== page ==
Geo Neptune, Passamaquoddy, won first place and Best in Class in Division A baskets (natural fibers and cultural forms) and Sarah Sockbeson, Penobscot, won second place in the same division at the 60th annual Heard Museum Guild Indian Fair & Market on March 3-4, 2018. First-time attendee Jennifer Pictou, Micmac, won Honorable Mention in Division X (personal attire).
“This was my first experience at the Market and I was so nervous,” said Pictou. “All I really wanted was to make a good showing for my ancestors and let them know I am keeping our art forms alive. I can’t begin to tell you how surprised and pleased I was to win a ribbon for my beadwork. I’m truly humbled at the outcome and am grateful for the opportunity to show what a contemporary Mi’kmaq bead artist can do in a forum where there are so many fantastic and accomplished bead workers from many tribal nations.”
Pictou lives for the flash-in-the-moment art, and she likes to create art that makes people think. At the same time, her art is also rooted in deep traditional ways like storytelling and she takes inspiration from her ancestors’ visual work and combines elements from other eras in both Native and non-Native imagery. She celebrates her ancestral voices by using traditional tribal forms and creating something new.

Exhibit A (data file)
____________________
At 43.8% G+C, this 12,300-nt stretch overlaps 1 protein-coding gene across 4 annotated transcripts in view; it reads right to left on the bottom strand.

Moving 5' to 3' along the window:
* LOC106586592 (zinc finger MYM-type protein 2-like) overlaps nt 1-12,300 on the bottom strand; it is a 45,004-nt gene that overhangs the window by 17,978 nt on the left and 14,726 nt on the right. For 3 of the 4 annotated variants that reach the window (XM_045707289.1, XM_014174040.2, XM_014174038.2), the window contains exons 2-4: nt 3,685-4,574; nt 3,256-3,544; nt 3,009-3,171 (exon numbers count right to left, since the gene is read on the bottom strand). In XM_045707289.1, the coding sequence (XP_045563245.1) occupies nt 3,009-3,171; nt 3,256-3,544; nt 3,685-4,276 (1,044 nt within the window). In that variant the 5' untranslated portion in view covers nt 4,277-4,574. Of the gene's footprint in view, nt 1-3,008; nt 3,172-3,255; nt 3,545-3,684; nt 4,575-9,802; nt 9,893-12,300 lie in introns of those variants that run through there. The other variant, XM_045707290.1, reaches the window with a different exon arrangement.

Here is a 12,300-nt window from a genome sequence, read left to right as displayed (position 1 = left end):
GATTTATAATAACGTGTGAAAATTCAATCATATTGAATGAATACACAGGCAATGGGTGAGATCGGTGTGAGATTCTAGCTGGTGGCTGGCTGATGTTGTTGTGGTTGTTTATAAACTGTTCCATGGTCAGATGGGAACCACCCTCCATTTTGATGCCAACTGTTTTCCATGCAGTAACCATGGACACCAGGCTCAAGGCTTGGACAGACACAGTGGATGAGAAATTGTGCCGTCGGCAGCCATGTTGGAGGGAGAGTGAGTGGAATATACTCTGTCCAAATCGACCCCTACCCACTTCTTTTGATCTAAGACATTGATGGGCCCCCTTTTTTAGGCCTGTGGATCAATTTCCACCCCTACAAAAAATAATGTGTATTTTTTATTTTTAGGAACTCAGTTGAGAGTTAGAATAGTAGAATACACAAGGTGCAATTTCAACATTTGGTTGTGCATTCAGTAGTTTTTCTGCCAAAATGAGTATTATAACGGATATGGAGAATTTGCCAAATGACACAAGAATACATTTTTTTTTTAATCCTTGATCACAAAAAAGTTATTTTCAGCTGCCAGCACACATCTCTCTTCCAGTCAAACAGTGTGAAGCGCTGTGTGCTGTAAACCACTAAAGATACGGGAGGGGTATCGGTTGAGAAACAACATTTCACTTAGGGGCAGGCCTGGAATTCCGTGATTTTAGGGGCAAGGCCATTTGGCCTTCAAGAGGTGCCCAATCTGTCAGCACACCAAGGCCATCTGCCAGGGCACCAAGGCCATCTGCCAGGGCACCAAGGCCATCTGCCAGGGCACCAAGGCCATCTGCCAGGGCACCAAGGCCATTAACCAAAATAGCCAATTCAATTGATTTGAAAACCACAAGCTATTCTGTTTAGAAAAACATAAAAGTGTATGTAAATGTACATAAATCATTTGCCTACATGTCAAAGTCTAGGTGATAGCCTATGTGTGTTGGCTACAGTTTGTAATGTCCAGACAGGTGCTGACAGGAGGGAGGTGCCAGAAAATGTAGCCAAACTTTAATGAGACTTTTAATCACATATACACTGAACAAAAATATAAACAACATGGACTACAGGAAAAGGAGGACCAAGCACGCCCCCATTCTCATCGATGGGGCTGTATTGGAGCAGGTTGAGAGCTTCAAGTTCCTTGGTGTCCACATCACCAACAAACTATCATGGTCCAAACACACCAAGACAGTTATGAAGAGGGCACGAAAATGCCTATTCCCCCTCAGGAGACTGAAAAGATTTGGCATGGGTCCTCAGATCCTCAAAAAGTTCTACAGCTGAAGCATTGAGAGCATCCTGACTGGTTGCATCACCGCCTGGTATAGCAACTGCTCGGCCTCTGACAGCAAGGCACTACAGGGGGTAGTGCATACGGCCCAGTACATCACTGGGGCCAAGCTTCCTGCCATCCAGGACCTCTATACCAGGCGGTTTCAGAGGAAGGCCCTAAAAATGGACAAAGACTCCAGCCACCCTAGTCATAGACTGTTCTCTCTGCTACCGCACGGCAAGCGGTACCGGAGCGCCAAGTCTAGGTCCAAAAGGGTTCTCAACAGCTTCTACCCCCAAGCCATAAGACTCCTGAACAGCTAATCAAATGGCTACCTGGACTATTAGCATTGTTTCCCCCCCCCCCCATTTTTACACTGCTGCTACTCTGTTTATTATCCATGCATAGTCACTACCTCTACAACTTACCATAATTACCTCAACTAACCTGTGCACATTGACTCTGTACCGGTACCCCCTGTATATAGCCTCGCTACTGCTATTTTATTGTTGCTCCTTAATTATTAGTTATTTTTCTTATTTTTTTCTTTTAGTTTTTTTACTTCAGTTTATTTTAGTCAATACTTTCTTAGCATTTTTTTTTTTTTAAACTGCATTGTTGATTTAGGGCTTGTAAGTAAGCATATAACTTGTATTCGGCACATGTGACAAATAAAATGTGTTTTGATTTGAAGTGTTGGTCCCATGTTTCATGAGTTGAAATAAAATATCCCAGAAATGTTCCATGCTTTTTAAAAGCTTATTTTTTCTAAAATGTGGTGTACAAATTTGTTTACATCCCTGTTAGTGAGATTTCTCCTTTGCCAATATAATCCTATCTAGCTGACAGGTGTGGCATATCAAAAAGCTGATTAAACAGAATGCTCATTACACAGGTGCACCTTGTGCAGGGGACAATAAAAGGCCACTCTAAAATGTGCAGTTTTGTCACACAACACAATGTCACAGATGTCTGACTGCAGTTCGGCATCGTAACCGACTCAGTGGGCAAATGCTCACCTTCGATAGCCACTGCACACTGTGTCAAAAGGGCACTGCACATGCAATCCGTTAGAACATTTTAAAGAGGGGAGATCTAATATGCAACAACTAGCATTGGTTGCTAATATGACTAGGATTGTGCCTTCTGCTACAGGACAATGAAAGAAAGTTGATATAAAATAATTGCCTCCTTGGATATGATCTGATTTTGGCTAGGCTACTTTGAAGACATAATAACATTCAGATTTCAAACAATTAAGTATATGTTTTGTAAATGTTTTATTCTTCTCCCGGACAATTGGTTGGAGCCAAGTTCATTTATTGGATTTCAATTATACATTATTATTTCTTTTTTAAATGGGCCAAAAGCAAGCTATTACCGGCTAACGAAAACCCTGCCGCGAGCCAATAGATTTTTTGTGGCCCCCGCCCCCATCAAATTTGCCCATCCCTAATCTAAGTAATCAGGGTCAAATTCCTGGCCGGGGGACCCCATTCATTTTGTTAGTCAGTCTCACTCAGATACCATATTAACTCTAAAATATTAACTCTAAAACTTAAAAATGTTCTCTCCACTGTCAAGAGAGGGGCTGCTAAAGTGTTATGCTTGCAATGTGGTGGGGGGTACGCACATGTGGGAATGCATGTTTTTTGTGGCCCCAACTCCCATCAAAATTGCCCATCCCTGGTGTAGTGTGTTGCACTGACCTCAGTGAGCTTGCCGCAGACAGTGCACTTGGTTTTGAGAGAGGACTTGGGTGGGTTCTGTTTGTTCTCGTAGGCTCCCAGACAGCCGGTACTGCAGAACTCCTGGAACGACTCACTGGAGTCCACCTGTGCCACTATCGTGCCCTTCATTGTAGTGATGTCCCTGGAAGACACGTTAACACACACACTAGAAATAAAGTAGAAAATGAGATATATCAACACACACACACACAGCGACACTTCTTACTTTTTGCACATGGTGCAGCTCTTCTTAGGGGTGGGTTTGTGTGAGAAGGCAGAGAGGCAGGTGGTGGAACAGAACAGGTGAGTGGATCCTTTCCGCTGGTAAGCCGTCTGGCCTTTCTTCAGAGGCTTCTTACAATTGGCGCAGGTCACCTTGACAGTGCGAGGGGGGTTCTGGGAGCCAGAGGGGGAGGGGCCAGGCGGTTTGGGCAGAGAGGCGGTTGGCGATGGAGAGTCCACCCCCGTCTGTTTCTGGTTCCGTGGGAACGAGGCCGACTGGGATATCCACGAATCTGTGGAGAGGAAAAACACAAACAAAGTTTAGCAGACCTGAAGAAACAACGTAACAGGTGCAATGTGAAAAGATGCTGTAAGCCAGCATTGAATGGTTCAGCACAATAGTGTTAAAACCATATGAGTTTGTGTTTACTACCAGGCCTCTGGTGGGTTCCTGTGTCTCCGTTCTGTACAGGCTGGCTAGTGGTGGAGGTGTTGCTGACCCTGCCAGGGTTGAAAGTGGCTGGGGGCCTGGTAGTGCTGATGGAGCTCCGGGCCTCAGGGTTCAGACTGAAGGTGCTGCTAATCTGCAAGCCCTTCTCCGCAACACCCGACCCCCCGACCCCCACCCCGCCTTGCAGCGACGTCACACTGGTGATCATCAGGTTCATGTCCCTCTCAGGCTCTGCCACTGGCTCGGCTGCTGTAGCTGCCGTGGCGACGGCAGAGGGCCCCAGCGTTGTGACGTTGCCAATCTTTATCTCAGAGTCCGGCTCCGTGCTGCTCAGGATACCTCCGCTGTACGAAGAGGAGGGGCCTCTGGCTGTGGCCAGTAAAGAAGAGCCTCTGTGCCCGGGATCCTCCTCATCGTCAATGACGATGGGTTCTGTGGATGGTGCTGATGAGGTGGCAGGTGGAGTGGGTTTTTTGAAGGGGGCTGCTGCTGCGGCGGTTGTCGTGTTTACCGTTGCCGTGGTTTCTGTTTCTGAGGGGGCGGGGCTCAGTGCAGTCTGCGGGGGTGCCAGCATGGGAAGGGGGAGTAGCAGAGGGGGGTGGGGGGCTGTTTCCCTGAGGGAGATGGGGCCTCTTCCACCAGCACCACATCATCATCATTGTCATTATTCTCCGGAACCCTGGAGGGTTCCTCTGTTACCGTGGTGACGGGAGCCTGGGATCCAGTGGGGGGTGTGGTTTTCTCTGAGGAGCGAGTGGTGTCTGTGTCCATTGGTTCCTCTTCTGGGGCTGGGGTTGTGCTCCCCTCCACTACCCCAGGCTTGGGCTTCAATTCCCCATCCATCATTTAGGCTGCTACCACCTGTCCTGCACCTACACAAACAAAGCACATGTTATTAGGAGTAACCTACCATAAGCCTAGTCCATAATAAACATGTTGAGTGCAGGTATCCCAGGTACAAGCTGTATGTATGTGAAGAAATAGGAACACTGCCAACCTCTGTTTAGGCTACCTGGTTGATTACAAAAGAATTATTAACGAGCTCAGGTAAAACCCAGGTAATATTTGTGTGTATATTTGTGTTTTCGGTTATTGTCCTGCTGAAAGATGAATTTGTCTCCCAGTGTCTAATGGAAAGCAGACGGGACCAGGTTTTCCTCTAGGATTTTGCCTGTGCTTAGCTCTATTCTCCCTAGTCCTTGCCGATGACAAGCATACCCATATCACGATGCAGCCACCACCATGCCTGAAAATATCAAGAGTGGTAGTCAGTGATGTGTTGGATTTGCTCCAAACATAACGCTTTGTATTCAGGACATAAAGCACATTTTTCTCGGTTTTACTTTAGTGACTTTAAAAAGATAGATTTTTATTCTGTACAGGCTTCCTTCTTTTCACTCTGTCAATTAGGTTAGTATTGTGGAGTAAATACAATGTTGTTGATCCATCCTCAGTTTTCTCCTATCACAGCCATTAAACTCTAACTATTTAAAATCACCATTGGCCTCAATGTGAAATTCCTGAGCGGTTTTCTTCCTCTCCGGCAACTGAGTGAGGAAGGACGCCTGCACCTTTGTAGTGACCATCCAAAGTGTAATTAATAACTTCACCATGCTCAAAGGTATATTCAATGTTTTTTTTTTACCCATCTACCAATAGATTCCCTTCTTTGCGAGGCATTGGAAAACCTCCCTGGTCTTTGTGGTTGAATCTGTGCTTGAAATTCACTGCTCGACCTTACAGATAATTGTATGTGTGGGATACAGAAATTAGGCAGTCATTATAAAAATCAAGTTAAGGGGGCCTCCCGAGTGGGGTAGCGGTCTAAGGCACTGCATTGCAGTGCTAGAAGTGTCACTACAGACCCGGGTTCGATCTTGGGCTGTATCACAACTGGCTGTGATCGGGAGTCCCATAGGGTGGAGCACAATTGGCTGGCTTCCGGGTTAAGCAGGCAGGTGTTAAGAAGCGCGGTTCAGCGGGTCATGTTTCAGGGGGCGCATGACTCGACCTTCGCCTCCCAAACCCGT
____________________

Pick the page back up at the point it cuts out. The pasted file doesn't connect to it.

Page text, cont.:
Neptune is a Master Basketmaker, a Drag Queen, an activist, and an educator, and a 2017 Abbe Museum Fellow. As a two-spirit—an Indigenous cultural gender role that is a sacred blend of both male and female—they have begun using their art as a way to start a dialogue regarding gender identity and expression, sexuality and sexual orientation, and colonization as a way to combine their activism and art. Their winning basket, Apikcilu Binds the Sun, is their first Best of Class ribbon at the Heard Museum Guild Indian Fair & Market.
In 2004, Sockbeson learned the history, techniques, and art that has become modern Native basketry. Today, she harvests and prepares all her own material from scratch. Making baskets requires a great deal of gathering and Sockbeson does all the prep work herself since she believes the selection process is an art unto itself. After she selects a brown ash tree, it is cut, the bark is then pounded continuously, split, gauged (cut), dyed, and woven. Her goal is to embrace the modern world, combine natural elements with bright innovative colors and original designs to create a fresh approach to a timeless art form.
Other Wabanaki artists invited to attend were Abbe Museum Trustee Jennifer Neptune, Penobscot, Gal Frey, Passamaquoddy, 2017 Abbe Museum Fellow Jeremy Frey, Passamaquoddy, and Molly Neptune Parker, Passamaquoddy. A complete list of artists can be found at http://heard.org/fair/the-fair/artists.
The Heard Museum Guild Indian Fair & Market draws nearly 15,000 visitors and more than 600 of the nation’s most outstanding and successful Native artists. Abbe Museum Indian Market Producer Dawn Spears, Narragansett/Choctaw, attended the Market to meet with artists about the Abbe Museum Indian Market coming up May 18-20, 2018, in downtown Bar Harbor. For more information, visit www.abbemuseum.org/indianmarket.